May 9, 2019

Activism: Sometimes It Feels Like Somebody’s Watching Me. . .

Check out this truly wild “Institutional Investor” article about hedge funds’ use of private investigators to dig up dirt on executives of potential targets. Some of the tactics these investigators use definitely push the envelope – but “hokey smoke, Bullwinkle” what they sometimes find!

The article tells one story involving the president of a large U.S. asset manager who was discovered by investigator Peter Barakett to have been arrested twice for art theft. The guy even had one of the stolen paintings hanging in his office. He avoided prison only because the statute had run, but is still managing $2 billion of other people’s money. This excerpt reveals a few other eye-opening discoveries:

Another case involved a Bear Stearns executive whose murder conviction had previously gone undetected because, Barakett suspects, a casual background check either did not look at records in every state he had lived in or checked the wrong name or date of birth. “Our client [an asset manager who was considering hiring the man for an IR position] could not believe it, and we showed him the proof,” he recalls.

Work for activist hedge funds is a particularly revealing task, according to Barakett. “I’m never surprised by what we find,” he says, mentioning a public company executive who had a “wife and kids in one city, and another wife and kids in another city in another — nonadjacent — state.”

The article also makes it pretty clear that hedge funds won’t hesitate to use the information they find as leverage. I guess the takeaway is that when people say certain activist hedge funds take no prisoners, they aren’t kidding around. So, if you’re a public company CEO with any skeletons in your closet, you’ve now got something else to worry about when one of these hedge funds comes knocking. And I’m sure they wouldn’t have it any other way.

ESG: New York Comptroller Releases Decarbonization Panel Report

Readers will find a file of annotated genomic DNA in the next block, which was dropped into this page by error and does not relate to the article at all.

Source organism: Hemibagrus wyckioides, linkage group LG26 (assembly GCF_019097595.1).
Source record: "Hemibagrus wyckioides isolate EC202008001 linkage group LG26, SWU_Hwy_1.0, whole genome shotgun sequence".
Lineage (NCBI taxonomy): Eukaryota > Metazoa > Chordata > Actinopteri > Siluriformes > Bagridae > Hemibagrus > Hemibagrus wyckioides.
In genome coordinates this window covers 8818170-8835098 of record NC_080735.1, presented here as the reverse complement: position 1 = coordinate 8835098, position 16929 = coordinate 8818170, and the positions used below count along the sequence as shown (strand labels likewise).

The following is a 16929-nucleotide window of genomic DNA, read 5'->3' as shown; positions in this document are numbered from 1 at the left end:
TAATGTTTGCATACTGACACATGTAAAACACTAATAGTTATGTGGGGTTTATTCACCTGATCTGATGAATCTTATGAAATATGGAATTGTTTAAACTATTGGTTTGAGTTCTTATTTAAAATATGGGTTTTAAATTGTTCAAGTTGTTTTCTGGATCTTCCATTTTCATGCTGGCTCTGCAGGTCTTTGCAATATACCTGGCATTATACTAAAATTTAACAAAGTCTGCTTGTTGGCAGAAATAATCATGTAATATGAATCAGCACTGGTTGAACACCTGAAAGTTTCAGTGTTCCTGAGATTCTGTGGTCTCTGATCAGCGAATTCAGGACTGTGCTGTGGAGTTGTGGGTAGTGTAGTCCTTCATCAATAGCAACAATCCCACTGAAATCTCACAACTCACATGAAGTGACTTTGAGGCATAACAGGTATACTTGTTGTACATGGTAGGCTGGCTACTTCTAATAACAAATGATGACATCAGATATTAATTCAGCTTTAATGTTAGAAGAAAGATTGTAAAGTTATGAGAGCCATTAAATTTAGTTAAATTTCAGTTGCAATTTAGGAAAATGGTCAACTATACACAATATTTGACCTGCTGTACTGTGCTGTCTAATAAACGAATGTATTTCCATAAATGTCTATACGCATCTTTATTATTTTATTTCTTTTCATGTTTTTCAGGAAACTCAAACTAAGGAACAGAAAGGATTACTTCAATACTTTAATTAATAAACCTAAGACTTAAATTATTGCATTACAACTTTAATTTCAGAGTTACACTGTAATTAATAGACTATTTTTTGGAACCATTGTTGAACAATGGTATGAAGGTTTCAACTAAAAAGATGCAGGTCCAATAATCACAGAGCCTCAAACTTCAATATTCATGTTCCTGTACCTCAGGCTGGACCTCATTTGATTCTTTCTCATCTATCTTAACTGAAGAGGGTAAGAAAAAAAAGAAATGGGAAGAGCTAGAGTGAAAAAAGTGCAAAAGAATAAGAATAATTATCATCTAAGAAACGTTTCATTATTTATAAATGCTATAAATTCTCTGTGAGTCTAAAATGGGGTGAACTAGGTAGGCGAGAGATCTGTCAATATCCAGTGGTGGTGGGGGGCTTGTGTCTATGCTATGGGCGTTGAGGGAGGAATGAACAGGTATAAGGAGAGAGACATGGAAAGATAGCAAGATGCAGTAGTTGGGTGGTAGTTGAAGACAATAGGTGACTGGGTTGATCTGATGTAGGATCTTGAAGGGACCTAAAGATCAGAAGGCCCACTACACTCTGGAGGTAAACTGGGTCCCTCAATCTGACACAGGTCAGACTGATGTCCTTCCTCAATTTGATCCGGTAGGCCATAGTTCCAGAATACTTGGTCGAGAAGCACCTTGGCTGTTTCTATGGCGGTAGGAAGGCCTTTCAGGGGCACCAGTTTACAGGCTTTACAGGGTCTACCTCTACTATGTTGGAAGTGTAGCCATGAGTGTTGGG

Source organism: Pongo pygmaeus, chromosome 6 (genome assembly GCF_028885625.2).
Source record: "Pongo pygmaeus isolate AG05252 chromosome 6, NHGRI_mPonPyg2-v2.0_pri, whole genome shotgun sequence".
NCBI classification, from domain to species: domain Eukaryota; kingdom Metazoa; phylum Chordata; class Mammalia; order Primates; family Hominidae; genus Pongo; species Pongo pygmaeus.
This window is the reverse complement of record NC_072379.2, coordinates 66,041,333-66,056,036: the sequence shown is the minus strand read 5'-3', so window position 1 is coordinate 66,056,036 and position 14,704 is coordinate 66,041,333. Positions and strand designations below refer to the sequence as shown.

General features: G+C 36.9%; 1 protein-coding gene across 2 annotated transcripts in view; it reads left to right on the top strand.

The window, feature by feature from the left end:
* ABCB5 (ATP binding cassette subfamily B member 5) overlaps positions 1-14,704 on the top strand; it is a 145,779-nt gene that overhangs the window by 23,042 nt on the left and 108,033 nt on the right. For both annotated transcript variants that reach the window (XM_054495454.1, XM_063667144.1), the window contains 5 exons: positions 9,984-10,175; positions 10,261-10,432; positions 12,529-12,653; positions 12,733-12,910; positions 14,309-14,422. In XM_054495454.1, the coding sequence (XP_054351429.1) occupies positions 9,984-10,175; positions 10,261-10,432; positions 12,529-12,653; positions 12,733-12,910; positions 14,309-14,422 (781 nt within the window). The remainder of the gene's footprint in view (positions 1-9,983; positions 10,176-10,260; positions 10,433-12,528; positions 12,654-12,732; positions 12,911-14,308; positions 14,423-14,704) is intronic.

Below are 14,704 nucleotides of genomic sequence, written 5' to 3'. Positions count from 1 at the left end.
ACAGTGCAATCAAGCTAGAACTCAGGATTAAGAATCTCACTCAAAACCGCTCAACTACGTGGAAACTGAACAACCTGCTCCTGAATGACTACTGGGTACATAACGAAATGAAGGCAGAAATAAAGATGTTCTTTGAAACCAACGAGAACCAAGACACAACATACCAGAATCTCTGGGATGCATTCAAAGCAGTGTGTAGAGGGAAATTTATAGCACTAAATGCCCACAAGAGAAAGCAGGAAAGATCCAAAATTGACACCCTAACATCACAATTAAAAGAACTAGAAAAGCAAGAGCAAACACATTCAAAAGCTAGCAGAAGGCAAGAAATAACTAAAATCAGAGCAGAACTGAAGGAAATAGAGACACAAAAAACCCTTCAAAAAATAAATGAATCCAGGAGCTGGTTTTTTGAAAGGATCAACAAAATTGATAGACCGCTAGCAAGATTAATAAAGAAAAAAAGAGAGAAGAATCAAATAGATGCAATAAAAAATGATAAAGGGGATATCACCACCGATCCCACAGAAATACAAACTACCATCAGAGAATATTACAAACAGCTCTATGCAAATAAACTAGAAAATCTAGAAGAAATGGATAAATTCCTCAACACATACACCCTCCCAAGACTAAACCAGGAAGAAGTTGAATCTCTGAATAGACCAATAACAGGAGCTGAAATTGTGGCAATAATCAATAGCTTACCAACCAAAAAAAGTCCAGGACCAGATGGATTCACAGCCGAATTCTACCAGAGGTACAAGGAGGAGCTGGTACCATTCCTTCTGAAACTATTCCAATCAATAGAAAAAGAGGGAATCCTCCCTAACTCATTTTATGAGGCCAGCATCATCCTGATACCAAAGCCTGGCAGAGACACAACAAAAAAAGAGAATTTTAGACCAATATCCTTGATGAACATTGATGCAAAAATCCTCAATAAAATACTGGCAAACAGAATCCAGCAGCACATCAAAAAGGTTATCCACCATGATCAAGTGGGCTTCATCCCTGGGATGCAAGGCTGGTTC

Okay, I served dessert as the first course this morning – now you’ve got to eat your vegetables. And by that I mean it’s time for a couple of very earnest ESG blogs that may make your eyes glaze over.  That’s ESG’s problem in a nutshell isn’t it?  Some people think that the future of humanity may hinge on what nations & companies do about some of this stuff, but so help me, the nuts & bolts of it are often more boring than C-SPAN.

Anyway, it’s my duty to report that New York’s Comptroller recently released a 38-page report containing the recommendations of the “Decarbonization Advisory Panel” that the Governor convened last year.  The panel was composed of experts from a variety of fields and was tasked with offering strategies for NYS’s Common Retirement Fund to use to identify, assess & manage the investment risks and opportunities of climate change.  The Comptroller issued a press release summarizes the panel’s recommendations, and this excerpt lays out some of the specifics:

– The Fund should establish a new climate solutions investment program and increase its funding of investments with a proactive approach to climate risk and opportunity.

– The Fund should establish minimum standards to measure the readiness of its investments for climate change impacts and the transition to a low-carbon economy. These standards may vary by asset class, sector of the economy or geography, but could be used to construct indices, evaluate managers, direct engagement and define exclusion from the Fund’s portfolio.

The press release also said that the panel did not recommend divestment of specific stocks, but said that setting minimum standards could guide subsequent divestment decisions and provide guidance to help the Fund avoid investment managers with non-sustainable operations and strategies.  The panel recognized that its recommendations would take time to implement, but encouraged the Fund to start working on a plan “with urgency.”

ESG: Not Just for Institutional Investors

ESG issues are usually considered to be priorities for certain institutional investors, but this Corporate Secretary article reviews a recent Allianz survey that says some of those issues move the needle with retail investors too.  Here’s an excerpt:

Respondents were asked to rate the importance of a range of factors when deciding whether to invest in a company. The two highest-rated issues both fall under the ‘social’ section of the ESG umbrella, with 84% of respondents pointing to ‘the impact of [the company’s] product/service on people’s health or well-being’ and 84% pointing to ‘workplace safety/working conditions of employees.’

The next two highest-rated factors are both governance-related. ‘Transparency in business practices and finances’ is cited by 81% of respondents, while ‘wages provided to their employees’ is important to 80% of those taking part. The top two highest-rated environmental issues are ‘natural resource conservation (such as water conservation, species conservation)’ at 76% and ‘[the company’s] carbon footprint/impact on climate change’ (69%).

The article acknowledges that companies face challenges in communicating information about ESG issues to investors. There are no uniform disclosure standards, an assortment of intangible factors to assess & often an avalanche of data to sort through.  It didn’t say anything about the need to tackle the “more boring than C-SPAN” issue though.

John Jenkins